The Unexpected! No phrase gives me cold shivers inside like that one. As a neurodivergent person, the fear of the unexpected is incredibly common, almost universal, in its negative impact on our emotions.

As is probably apparent from other posts, I’ve only recently discovered I’m an auDHDer. So that means I’ve spent more than half a century not understanding why surprises (even good ones), changes to my daily routine, plans that don’t go as planned, give me such anxiety. I understood that this was a thing for me but I didn’t know why. I just assumed I was odd.

One of the most frustrating aspects of knowing that I need to plan, is that more often than not, my mental plans don’t play out in real life. I work through every possible scenario, in advance of an event. I research venues, look at photos of locations online. I see myself going through the process (I think that’s a tip that I took from that old classic book, Feel the Fear and Do It Anyway, back in the early 1990s). I see myself nailing it – being in control, being calm, smiling. That definitely helps to an extent. But if ONE SINGLE THING occurs that I haven’t planned – say, a train gets cancelled – I am immediately incapable of action. I am immobilised. Suffice it to say that I don’t use public transport due to the lack of control. And I don’t drive further than my regular haunts, locally. I’ve reached a stage where the roll of the dice just isn’t worth it for me – I’d rather just keep it tight and minimise the risk of The Dreaded Unexpected.

I’m not saying this is the best way to be. I’m just saying it’s my way, after decades of throwing myself out there and spending every day as a gibbering, unhappy mess.

I think there’s more to it than this though. I don’t think it’s the unexpected that’s the core of the problem. It’s the unexpected that we don’t know how to handle. Many of us live in fear of experiencing emotional dysregulation, overwhelm, meltdowns, shutdowns, burnout – it’s no wonder that we avoid anything that will lead to any of those. But I think the core of the problem is that we don’t know how to handle it. And that’s because we are largely faced with situations which don’t feel comfortable and natural to us.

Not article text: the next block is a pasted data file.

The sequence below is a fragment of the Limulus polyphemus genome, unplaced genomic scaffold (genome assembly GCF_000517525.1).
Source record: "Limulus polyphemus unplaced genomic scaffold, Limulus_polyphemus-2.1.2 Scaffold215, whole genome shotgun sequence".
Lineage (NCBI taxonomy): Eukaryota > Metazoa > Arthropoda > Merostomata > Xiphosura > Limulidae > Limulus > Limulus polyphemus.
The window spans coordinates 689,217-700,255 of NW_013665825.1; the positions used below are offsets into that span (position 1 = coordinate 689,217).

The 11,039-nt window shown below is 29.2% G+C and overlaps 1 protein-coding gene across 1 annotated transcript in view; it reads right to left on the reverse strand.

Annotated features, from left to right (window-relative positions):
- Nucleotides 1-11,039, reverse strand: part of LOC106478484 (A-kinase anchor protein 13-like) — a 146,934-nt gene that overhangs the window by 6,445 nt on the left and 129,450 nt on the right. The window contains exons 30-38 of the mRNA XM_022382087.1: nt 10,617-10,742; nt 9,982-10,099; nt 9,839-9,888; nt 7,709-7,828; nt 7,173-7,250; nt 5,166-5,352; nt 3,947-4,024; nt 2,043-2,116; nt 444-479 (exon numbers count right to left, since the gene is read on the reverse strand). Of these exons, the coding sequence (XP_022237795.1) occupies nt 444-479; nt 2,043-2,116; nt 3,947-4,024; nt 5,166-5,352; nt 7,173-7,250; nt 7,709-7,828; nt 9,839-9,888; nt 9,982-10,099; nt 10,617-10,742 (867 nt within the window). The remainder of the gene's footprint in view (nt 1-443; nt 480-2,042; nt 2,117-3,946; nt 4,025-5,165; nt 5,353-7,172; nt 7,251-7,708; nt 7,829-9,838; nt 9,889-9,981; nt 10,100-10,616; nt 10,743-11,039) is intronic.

When our child falls over and cuts their knee, that’s unexpected. But we know the process that’s needed to deal with it. We comfort them, we patch them up and we encourage them not to be afraid for the next time.

If we, as neurodivergent people, fall over and cut a knee, the pain can be extreme, if we’re hypersensitive to pain. We may start screaming. We may panic. Strangers might lean over us in an effort to help and we feel smothered. Suddenly, all of the other sensorial experiences can close in on us (we’re in a busy shopping mall, let’s say) and we’ve gone from being focussed and in control: three shops to go to, specifics to buy, then out) to The Unexpected. Those around us don’t understand why we’re becoming increasingly agitated. Why our hands are over our ears, why we can no longer communicate. This small incident has elevated, pretty quickly, into something that feels huge.

Bad news is another example. How on earth do we deal with such an overwhelming tide of emotion? It’s too intense. There seems to be no way to keep it under control. It’s terrifying, it physically hurts. No one around us seems to be reacting in such a dramatic way, which just makes it feel worse.

Now something much more mundane: we’re off on our weekly trip to the supermarket. It’s got a big car park and we tend to park in a far flung spot, because it’s always available and we’ve rehearsed our route into the store. Today, that space is taken. Shock! And all the nearby spaces are taken. In fact, when we look around we see that there doesn’t seem to be any space nearby at all. The Unexpected has arrived. This can be so stressful to contend with that many of us will just drive home. I have been known (on many an occasion) to park ridiculously far from my destination and then try and find my way back on foot, just because I panic, and when I see a space I grab it, wherever that may be. This is why so many of us qualify for and need Blue Badges.

I’ve written a separate post on the difficulties of travelling ← click here.

There are obviously endless examples of how The Unexpected shows itself in our daily lives. And the more that unexpected things happen to us, the more that reaffirms to us that being in fight, flight or freeze mode is warranted for so much of the time.

Routine, rigidity and control – these are coveted aspects of the autistic experience for many good reasons!